In New Zealand Company settlements, land was initially sold as a package: a small block of urban land and larger blocks of suburban and rural land. The idea was that landowners would farm their country land, while also having residences and business interests in town. This 1842 map shows the distribution of country sections in the Nelson district. The colour coding of the blocks highlights the speculative nature of the enterprise. Red was land sold in England, often to absentee owners who saw it as an investment; purple was land sold in the colony; and blue was land set aside as company reserves – some for future sale. A tenth of the rural land was meant to be set aside as native reserves (the Native Tenths Reserves) for the betterment of Māori, but no rural tenths were ever allocated.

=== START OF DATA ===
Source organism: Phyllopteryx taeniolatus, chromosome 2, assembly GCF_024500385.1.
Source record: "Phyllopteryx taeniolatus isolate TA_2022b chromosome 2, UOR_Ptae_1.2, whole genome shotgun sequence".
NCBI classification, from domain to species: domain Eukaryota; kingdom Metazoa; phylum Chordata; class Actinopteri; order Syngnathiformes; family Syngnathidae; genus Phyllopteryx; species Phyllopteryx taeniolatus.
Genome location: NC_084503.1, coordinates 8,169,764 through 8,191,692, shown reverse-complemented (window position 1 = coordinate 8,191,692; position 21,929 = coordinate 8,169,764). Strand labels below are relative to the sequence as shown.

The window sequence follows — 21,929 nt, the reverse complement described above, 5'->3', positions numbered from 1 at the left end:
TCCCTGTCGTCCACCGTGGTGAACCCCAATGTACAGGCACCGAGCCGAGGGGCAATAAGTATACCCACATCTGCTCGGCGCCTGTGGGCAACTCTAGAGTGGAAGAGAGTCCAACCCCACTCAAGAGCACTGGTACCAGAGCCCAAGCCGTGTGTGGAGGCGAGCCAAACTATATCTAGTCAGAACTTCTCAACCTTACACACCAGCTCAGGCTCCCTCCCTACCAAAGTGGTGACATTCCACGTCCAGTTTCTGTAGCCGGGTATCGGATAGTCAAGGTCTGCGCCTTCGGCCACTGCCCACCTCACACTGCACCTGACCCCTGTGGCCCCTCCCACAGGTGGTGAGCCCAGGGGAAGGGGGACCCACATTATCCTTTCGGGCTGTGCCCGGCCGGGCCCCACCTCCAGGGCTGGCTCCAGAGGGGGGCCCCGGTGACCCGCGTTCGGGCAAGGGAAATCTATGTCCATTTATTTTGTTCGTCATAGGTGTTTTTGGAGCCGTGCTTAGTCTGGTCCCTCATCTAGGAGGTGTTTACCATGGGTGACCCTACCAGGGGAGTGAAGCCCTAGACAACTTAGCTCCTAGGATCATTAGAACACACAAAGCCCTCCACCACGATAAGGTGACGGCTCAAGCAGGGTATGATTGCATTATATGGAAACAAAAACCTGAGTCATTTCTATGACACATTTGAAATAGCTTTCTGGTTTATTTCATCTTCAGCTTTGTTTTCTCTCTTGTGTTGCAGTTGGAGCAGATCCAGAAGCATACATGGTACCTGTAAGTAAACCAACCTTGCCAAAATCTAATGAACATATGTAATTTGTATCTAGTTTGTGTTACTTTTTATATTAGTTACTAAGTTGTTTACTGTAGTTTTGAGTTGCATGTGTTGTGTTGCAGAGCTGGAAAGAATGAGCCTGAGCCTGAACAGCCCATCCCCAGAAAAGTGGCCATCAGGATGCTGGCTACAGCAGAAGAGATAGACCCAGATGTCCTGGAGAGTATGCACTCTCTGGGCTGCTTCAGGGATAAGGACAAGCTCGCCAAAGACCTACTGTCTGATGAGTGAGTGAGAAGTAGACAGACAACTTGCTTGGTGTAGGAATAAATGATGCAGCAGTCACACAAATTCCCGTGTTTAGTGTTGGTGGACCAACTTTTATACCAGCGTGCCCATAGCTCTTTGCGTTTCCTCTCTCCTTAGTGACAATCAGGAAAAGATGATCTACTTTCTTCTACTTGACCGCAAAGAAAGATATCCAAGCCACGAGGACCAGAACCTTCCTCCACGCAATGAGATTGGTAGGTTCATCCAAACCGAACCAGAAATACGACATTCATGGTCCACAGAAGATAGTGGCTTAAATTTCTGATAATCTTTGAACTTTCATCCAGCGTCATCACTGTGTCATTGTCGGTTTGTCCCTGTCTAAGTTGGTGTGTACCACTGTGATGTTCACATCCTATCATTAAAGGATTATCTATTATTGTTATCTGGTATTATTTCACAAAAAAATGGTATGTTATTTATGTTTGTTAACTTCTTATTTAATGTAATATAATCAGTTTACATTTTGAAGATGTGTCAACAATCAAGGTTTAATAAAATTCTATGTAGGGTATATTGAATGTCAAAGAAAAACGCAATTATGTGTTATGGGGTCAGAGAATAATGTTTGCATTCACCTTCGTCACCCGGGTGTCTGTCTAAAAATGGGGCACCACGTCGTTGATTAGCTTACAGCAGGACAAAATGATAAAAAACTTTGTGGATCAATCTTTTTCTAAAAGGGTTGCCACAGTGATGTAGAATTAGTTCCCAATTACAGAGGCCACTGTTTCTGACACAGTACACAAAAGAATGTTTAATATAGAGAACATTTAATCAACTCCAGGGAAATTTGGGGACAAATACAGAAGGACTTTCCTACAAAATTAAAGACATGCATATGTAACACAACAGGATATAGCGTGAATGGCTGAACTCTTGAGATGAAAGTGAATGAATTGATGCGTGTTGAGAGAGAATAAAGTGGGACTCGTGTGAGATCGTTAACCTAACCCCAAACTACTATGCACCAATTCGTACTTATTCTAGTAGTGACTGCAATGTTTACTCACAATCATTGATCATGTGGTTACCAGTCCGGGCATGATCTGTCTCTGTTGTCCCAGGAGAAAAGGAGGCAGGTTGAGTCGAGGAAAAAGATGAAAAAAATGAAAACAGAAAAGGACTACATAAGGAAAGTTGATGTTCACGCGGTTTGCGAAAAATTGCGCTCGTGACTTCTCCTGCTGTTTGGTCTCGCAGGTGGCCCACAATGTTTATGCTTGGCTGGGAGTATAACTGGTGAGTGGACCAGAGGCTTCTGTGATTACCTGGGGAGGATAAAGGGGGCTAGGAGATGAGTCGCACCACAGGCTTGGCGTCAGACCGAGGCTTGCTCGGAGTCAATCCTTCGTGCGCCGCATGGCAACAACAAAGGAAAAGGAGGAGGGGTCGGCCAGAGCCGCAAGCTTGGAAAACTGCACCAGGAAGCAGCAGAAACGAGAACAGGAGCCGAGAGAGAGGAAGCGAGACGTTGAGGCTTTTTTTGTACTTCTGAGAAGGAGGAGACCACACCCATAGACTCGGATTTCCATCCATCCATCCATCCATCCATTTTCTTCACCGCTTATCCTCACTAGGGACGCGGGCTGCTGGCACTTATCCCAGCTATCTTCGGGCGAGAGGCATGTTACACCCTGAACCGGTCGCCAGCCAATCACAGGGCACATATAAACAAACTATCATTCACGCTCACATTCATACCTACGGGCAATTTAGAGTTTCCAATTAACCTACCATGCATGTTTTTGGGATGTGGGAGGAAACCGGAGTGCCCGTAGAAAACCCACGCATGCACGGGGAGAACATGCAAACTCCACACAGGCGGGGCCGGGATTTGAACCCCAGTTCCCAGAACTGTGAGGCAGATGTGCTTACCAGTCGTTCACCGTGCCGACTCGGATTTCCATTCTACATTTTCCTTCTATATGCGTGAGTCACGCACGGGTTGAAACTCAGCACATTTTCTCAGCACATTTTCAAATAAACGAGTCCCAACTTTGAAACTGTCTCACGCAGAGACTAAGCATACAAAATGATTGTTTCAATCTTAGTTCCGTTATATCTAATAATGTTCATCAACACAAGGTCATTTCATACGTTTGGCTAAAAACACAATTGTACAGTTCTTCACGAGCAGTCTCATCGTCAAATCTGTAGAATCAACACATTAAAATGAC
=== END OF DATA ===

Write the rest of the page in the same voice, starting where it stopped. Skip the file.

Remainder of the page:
Te whakamahi i tēnei tūemi
Alexander Turnbull Library
Reference: MapColl 834.1gbbd/ Acc.3044
Permission of the Alexander Turnbull Library, National Library of New Zealand, Te Puna Mātauranga o Aotearoa, must be obtained before any re-use of this image.